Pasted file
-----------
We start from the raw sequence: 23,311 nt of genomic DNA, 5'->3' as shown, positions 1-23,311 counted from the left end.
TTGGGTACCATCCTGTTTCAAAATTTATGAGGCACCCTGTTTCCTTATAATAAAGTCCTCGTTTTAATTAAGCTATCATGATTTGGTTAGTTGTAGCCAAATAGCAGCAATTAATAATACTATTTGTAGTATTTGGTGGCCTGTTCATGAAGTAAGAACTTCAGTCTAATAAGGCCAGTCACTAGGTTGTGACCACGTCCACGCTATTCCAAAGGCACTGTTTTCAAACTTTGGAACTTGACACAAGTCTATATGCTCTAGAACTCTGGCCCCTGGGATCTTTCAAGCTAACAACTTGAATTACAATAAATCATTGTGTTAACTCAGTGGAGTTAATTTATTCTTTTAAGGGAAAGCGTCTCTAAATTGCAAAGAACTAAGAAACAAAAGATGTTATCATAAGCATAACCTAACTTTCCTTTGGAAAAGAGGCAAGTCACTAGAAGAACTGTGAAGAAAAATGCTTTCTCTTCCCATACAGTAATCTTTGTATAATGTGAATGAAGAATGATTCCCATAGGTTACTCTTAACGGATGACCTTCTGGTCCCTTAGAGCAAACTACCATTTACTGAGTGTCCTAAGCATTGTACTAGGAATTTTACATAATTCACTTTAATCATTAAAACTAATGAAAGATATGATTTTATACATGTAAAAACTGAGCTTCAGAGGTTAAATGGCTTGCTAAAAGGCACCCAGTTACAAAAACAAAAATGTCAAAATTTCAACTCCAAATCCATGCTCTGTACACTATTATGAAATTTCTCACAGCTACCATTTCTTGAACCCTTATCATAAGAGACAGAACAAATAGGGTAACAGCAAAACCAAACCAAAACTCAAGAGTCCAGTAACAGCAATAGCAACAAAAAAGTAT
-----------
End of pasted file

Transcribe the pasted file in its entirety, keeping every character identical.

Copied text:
We start from the raw sequence: 23,311 nt of genomic DNA, 5'->3' as shown, positions 1-23,311 counted from the left end.
TTGGGTACCATCCTGTTTCAAAATTTATGAGGCACCCTGTTTCCTTATAATAAAGTCCTCGTTTTAATTAAGCTATCATGATTTGGTTAGTTGTAGCCAAATAGCAGCAATTAATAATACTATTTGTAGTATTTGGTGGCCTGTTCATGAAGTAAGAACTTCAGTCTAATAAGGCCAGTCACTAGGTTGTGACCACGTCCACGCTATTCCAAAGGCACTGTTTTCAAACTTTGGAACTTGACACAAGTCTATATGCTCTAGAACTCTGGCCCCTGGGATCTTTCAAGCTAACAACTTGAATTACAATAAATCATTGTGTTAACTCAGTGGAGTTAATTTATTCTTTTAAGGGAAAGCGTCTCTAAATTGCAAAGAACTAAGAAACAAAAGATGTTATCATAAGCATAACCTAACTTTCCTTTGGAAAAGAGGCAAGTCACTAGAAGAACTGTGAAGAAAAATGCTTTCTCTTCCCATACAGTAATCTTTGTATAATGTGAATGAAGAATGATTCCCATAGGTTACTCTTAACGGATGACCTTCTGGTCCCTTAGAGCAAACTACCATTTACTGAGTGTCCTAAGCATTGTACTAGGAATTTTACATAATTCACTTTAATCATTAAAACTAATGAAAGATATGATTTTATACATGTAAAAACTGAGCTTCAGAGGTTAAATGGCTTGCTAAAAGGCACCCAGTTACAAAAACAAAAATGTCAAAATTTCAACTCCAAATCCATGCTCTGTACACTATTATGAAATTTCTCACAGCTACCATTTCTTGAACCCTTATCATAAGAGACAGAACAAATAGGGTAACAGCAAAACCAAACCAAAACTCAAGAGTCCAGTAACAGCAATAGCAACAAAAAAGTAT